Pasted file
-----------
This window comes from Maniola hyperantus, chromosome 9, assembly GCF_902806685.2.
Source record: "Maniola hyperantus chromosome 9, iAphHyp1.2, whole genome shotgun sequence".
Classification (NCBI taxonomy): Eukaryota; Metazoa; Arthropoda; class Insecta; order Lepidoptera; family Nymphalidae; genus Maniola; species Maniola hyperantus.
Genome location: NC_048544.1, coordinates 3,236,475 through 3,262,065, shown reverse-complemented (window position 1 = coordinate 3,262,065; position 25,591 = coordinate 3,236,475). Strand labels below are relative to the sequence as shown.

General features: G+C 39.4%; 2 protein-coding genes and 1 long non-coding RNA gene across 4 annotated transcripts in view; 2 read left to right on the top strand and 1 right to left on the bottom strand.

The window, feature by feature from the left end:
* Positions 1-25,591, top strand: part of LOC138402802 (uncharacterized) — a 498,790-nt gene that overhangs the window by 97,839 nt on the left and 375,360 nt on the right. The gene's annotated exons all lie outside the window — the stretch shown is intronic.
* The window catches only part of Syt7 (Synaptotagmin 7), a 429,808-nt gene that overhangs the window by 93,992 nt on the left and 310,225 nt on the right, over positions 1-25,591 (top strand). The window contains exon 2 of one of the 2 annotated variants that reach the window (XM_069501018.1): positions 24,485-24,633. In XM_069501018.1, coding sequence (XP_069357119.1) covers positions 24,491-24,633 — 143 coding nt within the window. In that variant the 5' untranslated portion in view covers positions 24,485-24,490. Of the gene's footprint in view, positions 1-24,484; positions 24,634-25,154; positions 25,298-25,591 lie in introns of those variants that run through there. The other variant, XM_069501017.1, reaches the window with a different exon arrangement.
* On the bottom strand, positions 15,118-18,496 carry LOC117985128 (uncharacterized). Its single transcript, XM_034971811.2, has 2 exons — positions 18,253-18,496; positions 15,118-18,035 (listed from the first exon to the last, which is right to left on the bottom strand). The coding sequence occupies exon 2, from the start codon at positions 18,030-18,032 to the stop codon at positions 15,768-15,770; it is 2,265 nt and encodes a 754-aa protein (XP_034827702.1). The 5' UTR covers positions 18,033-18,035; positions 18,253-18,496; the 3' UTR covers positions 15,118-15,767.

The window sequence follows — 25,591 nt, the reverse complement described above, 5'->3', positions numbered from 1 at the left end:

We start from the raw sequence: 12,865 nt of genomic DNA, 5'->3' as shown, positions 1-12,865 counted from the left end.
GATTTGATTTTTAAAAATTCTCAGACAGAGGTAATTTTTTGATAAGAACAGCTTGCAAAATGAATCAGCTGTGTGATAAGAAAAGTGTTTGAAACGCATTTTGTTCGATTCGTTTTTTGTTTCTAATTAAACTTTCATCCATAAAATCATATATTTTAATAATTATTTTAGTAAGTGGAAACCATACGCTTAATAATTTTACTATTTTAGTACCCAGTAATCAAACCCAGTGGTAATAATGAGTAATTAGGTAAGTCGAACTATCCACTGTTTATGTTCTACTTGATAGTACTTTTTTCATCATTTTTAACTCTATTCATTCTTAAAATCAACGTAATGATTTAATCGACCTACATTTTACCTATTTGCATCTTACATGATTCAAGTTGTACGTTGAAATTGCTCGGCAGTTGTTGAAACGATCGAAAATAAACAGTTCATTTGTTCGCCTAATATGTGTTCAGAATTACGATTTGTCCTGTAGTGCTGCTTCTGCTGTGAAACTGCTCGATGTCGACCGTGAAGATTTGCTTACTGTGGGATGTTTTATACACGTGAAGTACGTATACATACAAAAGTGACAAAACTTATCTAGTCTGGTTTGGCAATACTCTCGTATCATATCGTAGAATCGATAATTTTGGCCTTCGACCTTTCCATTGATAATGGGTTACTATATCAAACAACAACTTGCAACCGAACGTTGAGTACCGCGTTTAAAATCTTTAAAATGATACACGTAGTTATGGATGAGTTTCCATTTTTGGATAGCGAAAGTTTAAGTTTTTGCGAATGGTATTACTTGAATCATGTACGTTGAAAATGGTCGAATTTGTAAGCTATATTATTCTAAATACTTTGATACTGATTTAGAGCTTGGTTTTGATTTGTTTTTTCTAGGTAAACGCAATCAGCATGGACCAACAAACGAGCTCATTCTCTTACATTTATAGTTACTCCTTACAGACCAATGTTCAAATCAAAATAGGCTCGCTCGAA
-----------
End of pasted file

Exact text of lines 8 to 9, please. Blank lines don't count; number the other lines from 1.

* The window catches only part of Syt7 (Synaptotagmin 7), a 429,808-nt gene that overhangs the window by 93,992 nt on the left and 310,225 nt on the right, over positions 1-25,591 (top strand). The window contains exon 2 of one of the 2 annotated variants that reach the window (XM_069501018.1): positions 24,485-24,633. In XM_069501018.1, coding sequence (XP_069357119.1) covers positions 24,491-24,633 — 143 coding nt within the window. In that variant the 5' untranslated portion in view covers positions 24,485-24,490. Of the gene's footprint in view, positions 1-24,484; positions 24,634-25,154; positions 25,298-25,591 lie in introns of those variants that run through there. The other variant, XM_069501017.1, reaches the window with a different exon arrangement.
* On the bottom strand, positions 15,118-18,496 carry LOC117985128 (uncharacterized). Its single transcript, XM_034971811.2, has 2 exons — positions 18,253-18,496; positions 15,118-18,035 (listed from the first exon to the last, which is right to left on the bottom strand). The coding sequence occupies exon 2, from the start codon at positions 18,030-18,032 to the stop codon at positions 15,768-15,770; it is 2,265 nt and encodes a 754-aa protein (XP_034827702.1). The 5' UTR covers positions 18,033-18,035; positions 18,253-18,496; the 3' UTR covers positions 15,118-15,767.